It’s official, Windows 7 is dead (assuming you haven’t purchased extended support). The odds are, if your clients were going to upgrade their PCs to new Windows 10 devices, they would have by now. But what about if a customer wants to simply do an in-place upgrade from Windows 7 to Windows 10? Let’s find out!
So as most of you know, the EOL statement basically means that there will be no further bug fixes, security patches or additional functionality for Windows 7, like when XP support ended (suspiciously around the time that the Heartbleed Bug was discovered). This means that for Windows 7, it’s all downhill from here.
Windows 10 Upgrade
If you’re using ConnectWise Automate, you can always use the script described in my post here. This script will upgrade Windows 7 to Windows 10 automatically if you wish. However, in this post we’re looking more into the logistics (and legalities) of it.
If a Windows device was purchased with a Windows 7 license and it is then upgraded to Windows 10, sometimes it will automatically activate with Windows, however, this isn’t strictly legal in all cases.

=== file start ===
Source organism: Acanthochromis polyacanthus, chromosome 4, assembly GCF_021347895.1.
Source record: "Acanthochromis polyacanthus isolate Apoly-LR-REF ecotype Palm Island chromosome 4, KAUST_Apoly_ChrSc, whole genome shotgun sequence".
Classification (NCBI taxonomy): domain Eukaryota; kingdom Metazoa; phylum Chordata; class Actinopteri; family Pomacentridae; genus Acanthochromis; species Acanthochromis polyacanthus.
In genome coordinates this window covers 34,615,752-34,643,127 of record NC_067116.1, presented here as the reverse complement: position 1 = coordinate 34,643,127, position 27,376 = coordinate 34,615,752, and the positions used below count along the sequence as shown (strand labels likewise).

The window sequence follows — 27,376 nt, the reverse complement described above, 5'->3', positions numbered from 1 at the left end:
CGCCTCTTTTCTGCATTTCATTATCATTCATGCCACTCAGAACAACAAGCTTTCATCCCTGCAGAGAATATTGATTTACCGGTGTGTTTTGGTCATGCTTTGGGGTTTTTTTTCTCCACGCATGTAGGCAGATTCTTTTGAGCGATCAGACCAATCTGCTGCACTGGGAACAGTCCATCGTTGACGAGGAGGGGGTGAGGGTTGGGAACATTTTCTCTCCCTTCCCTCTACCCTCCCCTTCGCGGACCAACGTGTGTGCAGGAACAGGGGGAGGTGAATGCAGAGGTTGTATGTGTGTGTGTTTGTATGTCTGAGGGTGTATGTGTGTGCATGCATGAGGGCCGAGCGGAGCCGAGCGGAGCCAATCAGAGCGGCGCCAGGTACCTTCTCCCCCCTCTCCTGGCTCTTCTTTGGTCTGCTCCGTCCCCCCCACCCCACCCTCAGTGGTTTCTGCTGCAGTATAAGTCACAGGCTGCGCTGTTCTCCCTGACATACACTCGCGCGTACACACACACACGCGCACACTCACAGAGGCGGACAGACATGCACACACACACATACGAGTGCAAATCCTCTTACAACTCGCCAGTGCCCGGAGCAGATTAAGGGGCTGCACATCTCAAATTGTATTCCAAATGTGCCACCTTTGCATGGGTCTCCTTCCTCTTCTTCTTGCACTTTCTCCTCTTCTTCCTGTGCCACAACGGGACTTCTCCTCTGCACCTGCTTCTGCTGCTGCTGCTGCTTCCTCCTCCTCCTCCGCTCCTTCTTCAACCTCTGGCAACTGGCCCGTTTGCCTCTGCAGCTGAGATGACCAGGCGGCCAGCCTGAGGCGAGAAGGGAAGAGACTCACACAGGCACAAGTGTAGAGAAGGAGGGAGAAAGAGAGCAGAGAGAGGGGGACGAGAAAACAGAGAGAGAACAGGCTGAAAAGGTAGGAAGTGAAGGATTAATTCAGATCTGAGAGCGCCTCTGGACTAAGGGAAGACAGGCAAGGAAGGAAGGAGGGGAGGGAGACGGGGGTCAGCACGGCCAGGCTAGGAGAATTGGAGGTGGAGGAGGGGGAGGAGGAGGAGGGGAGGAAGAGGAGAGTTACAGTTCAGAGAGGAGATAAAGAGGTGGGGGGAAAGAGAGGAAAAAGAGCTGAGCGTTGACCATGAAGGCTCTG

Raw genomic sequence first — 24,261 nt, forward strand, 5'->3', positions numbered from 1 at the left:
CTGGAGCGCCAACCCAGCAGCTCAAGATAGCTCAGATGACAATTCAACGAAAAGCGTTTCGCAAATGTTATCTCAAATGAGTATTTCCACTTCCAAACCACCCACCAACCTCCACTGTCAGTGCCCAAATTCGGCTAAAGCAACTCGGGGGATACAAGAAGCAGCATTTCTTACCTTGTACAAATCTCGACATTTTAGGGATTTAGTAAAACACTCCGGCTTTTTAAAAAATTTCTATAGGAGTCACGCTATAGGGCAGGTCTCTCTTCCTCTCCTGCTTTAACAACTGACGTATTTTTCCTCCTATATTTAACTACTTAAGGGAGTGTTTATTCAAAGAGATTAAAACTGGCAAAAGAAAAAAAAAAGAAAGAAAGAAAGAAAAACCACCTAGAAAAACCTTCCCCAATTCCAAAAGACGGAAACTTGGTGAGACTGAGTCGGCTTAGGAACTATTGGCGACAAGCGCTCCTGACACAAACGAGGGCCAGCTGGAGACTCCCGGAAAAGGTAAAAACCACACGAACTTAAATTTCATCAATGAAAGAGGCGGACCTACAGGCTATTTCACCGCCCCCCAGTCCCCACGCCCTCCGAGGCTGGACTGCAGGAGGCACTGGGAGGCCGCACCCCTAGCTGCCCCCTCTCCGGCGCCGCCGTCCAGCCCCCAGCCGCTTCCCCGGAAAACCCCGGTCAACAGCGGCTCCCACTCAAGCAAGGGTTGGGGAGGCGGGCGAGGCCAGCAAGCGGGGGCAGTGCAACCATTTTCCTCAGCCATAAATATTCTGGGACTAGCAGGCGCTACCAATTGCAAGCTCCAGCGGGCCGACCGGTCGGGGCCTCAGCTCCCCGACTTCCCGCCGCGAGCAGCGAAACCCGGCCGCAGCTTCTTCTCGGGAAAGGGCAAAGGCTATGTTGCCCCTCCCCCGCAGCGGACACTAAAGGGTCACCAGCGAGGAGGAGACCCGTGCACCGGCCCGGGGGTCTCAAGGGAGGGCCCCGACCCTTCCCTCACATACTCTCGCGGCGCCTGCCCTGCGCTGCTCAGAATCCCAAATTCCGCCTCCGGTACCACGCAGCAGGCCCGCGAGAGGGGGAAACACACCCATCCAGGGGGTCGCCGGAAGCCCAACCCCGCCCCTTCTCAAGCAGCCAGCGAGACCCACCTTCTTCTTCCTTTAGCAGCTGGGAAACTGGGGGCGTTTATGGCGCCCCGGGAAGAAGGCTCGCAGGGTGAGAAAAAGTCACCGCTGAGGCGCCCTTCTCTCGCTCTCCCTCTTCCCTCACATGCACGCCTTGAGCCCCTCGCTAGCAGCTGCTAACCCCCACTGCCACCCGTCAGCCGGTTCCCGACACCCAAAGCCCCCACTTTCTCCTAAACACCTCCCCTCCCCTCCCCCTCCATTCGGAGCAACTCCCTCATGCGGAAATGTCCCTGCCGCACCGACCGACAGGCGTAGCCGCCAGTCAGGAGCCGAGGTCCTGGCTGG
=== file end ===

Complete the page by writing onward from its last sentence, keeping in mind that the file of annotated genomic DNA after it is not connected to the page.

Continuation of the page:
Looking back 4-5 years when Windows 10 was first being released the majority of Windows devices were being sold with Windows 10 Keys but downgraded to Windows 7. This meant that the OS would remain on Windows 7, but the entitlement was active for Windows 10. This is now called Digital Entitlement.
You can check if you’re activated using Digital Entitlement by opening System > About > Change the Product Key
The Digital License is also known by being referred to as imprinted in the BIOS and automatically tends to activate Windows 10 upon reinstallation if this is required.
How can I check from Windows 7?
Here’s where life gets easier! There’s a program you can use called ‘ShowKeyPlus’ by Superfly-Inc that provides you with the BIOS Key and entitlement information. You can follow their GitHub
MajorGeeks and other reputable sources also have copies of the download/installer if you wish to run it locally. The output shown below gives you an example of what to expect from the software. You can clearly see that the OEM Key is Windows 10 Professional.
I’ve also seen on various forums that companies have been purchasing Microsoft 365 and Windows 10 E3 Licenses as this is said to have the upgrade rights from Windows 7 to Windows 10
I’m probably late to the party with this post, however, I feel the information will still be relevant for a while. In a recent Kaspersky study, over 40% of businesses are still using Windows 7 and older OS. It’s only a matter of time before the hardware fails on this equipment. In each case I would seriously consider the age, specification and requirements of each machine that’s going to potentially be upgraded to Windows 10 as in most cases it’s simply not worth the cost/time. As always, if there’s anything we can add then please Contact Us!